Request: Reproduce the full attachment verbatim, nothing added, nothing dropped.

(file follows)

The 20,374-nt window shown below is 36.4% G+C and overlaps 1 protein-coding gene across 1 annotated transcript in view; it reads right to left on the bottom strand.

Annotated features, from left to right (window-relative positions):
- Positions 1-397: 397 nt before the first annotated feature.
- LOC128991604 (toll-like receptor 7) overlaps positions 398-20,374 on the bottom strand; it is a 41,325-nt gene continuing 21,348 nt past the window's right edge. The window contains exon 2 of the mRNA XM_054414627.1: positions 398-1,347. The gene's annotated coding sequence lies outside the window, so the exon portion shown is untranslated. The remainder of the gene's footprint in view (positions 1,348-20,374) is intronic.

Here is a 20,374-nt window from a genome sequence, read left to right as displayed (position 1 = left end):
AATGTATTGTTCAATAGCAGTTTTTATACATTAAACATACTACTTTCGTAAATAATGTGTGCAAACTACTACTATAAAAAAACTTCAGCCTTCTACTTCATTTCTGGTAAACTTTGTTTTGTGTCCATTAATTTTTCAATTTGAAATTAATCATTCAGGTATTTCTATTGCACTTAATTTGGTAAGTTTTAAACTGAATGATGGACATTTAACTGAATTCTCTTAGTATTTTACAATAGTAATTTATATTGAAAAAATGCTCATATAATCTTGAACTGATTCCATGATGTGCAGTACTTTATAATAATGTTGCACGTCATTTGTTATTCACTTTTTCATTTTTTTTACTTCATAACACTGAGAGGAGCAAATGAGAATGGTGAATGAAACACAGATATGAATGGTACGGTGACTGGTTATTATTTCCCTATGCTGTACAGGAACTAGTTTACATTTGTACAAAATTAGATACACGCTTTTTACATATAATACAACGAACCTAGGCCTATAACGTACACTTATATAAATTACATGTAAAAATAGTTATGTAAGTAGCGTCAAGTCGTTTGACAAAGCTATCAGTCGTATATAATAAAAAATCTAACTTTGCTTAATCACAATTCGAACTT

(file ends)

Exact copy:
The 20,374-nt window shown below is 36.4% G+C and overlaps 1 protein-coding gene across 1 annotated transcript in view; it reads right to left on the bottom strand.

Annotated features, from left to right (window-relative positions):
- Positions 1-397: 397 nt before the first annotated feature.
- LOC128991604 (toll-like receptor 7) overlaps positions 398-20,374 on the bottom strand; it is a 41,325-nt gene continuing 21,348 nt past the window's right edge. The window contains exon 2 of the mRNA XM_054414627.1: positions 398-1,347. The gene's annotated coding sequence lies outside the window, so the exon portion shown is untranslated. The remainder of the gene's footprint in view (positions 1,348-20,374) is intronic.

Here is a 20,374-nt window from a genome sequence, read left to right as displayed (position 1 = left end):
AATGTATTGTTCAATAGCAGTTTTTATACATTAAACATACTACTTTCGTAAATAATGTGTGCAAACTACTACTATAAAAAAACTTCAGCCTTCTACTTCATTTCTGGTAAACTTTGTTTTGTGTCCATTAATTTTTCAATTTGAAATTAATCATTCAGGTATTTCTATTGCACTTAATTTGGTAAGTTTTAAACTGAATGATGGACATTTAACTGAATTCTCTTAGTATTTTACAATAGTAATTTATATTGAAAAAATGCTCATATAATCTTGAACTGATTCCATGATGTGCAGTACTTTATAATAATGTTGCACGTCATTTGTTATTCACTTTTTCATTTTTTTTACTTCATAACACTGAGAGGAGCAAATGAGAATGGTGAATGAAACACAGATATGAATGGTACGGTGACTGGTTATTATTTCCCTATGCTGTACAGGAACTAGTTTACATTTGTACAAAATTAGATACACGCTTTTTACATATAATACAACGAACCTAGGCCTATAACGTACACTTATATAAATTACATGTAAAAATAGTTATGTAAGTAGCGTCAAGTCGTTTGACAAAGCTATCAGTCGTATATAATAAAAAATCTAACTTTGCTTAATCACAATTCGAACTT